October is American Archives Month, a time to highlight the importance of archives and the work of archivists. The theme for this October is communication, and the Vermont State Archives and Records Administration (VSARA) has created an exhibit to show how the State and its constituents communicate with each other. Following up on our first post, here is a sneak peek of the second part of the exhibit, how the public interacts with its government. The examples shown here illustrate how Vermonters’ voices can help shape equal rights, policy-level decisions, and state identity.
Women in America weren’t given the right to vote until the ratification of the 19th amendment in 1920. As early as 1858, Vermont women made their opinions on the subject known. This is one example of many such petitions by women, and it argued that women were taxed without representation in the law. In 1880, the Vermont legislature granted tax-paying women the right to vote in school district meetings, as well as the ability to serve as town clerks and to hold some school offices.
Vermont hosted a Women’s Town Meeting on February 26, 1977, to discuss women’s goals and accomplishments. It was the first such meeting in the nation and, despite a snowstorm, many women came to Montpelier for the event. Similar meetings were held across the country to draft recommendations and to delegate representatives to send to the National Women’s Conference in November of that year. The meetings were funded by a grant from the National Commission on the Observance of the International Women’s Year established by President Gerald Ford.
This poster represents a public campaign to help select Vermont’s State Vegetable, sponsored in part by the Departments of Agriculture and Education. It features a pad of ballot postcards, instructions for how to participate if there are no postcards left, and information about a student essay contest and prizes. The poster features cartoon vegetables drawn by Vermont illustrator, Tim Newcomb. This issue was not picked up by the Vermont Legislature in that year, and it wasn’t until 2015 that Vermont selected its representative vegetable, the Gilfeather turnip.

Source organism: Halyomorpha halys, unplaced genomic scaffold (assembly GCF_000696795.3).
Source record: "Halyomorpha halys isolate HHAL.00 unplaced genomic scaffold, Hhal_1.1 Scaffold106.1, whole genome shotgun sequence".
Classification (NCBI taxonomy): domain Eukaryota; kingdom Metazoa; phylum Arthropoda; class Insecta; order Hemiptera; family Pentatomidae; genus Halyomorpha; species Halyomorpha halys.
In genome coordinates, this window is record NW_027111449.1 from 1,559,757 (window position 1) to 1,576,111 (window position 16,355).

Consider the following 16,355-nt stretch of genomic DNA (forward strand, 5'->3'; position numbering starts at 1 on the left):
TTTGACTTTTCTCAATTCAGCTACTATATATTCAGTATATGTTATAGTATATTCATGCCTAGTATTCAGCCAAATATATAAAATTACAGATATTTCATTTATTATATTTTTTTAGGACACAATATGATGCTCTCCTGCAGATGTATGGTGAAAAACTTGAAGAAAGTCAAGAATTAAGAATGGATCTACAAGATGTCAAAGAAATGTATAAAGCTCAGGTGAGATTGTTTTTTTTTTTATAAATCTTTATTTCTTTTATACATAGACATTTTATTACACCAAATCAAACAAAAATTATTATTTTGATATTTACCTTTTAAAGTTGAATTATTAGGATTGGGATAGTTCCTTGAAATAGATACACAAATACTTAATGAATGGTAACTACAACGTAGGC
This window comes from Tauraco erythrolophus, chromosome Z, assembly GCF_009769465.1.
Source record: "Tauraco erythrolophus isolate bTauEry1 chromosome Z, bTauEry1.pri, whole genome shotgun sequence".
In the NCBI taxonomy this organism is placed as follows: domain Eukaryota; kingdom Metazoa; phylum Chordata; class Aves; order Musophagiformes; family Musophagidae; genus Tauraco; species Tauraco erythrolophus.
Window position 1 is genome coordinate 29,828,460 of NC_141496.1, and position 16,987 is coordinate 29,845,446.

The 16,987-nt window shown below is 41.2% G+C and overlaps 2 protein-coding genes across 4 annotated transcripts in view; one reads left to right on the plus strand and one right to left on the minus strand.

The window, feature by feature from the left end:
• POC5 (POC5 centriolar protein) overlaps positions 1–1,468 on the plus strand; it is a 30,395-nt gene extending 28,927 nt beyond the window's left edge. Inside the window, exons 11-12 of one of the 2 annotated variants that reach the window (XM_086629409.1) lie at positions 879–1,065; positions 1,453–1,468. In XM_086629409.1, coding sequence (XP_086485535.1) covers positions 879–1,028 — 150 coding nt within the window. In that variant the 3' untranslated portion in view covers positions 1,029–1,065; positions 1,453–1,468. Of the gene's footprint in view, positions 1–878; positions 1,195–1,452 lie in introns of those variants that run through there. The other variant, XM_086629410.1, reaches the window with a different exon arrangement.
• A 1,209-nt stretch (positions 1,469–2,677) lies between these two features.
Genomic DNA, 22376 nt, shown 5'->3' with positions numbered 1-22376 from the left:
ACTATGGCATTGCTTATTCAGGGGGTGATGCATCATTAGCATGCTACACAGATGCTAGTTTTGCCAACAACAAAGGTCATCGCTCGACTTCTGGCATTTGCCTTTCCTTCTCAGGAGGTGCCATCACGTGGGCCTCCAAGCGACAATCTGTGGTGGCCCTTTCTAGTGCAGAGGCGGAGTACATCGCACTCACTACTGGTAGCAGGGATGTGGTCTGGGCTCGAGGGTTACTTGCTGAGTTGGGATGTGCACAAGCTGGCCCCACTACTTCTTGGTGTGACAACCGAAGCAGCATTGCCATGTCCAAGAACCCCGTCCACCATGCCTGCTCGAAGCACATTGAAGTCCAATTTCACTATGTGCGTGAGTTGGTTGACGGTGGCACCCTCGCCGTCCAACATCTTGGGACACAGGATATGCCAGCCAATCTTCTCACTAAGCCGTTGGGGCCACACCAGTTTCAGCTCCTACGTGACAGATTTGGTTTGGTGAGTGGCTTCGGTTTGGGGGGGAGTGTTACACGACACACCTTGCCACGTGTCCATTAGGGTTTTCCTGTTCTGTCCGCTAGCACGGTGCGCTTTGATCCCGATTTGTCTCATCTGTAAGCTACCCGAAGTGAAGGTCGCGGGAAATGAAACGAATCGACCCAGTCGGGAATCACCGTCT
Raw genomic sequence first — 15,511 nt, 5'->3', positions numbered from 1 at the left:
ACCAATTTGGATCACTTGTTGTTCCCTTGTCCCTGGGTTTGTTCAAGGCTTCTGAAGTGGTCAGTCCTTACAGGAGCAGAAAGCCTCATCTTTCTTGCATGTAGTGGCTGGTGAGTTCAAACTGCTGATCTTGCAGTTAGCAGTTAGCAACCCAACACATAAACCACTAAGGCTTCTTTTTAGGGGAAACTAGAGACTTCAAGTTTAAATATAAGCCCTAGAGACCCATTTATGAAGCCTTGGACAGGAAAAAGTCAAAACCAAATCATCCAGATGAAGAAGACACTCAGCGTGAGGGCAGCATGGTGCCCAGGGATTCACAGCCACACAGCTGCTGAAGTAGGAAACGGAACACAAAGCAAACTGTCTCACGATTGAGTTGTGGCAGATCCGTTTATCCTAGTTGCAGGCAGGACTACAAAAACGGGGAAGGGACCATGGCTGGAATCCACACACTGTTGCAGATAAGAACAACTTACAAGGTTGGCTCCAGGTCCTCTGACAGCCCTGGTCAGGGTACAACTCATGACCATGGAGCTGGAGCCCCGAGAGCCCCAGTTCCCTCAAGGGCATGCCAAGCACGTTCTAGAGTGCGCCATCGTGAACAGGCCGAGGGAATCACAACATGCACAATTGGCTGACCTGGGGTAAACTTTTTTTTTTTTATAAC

This Moose Management Plan was the first plan drafted by the Department of Fish and Wildlife to sustainably manage Vermont’s growing moose population. It outlines the intent of the Department, the goals of the plan, and the steps to be taken for its implementation. While the initiative was spearheaded by the Department, the plan relied extensively on public feedback in the form of a committee of interested Vermonters, 18 public meetings, and surveys, all of which help inform the plan’s direction. (View the entire document)
You can view the entire exhibit in person at VSARA’s open house, Thursday, October 27 any time between 5-7 PM. See the exhibit, talk with VSARA staff, and get a behind-the-scenes tour. This is a FREE event! VSARA is located at 1078 US Route 2 in Middlesex; for any questions, please contact firstname.lastname@example.org.
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[…] communicate with each other. This is the last in our blog post series (read the first post and the second post), giving a sneak peek of the third part of the exhibit, how the state promotes itself outside of […]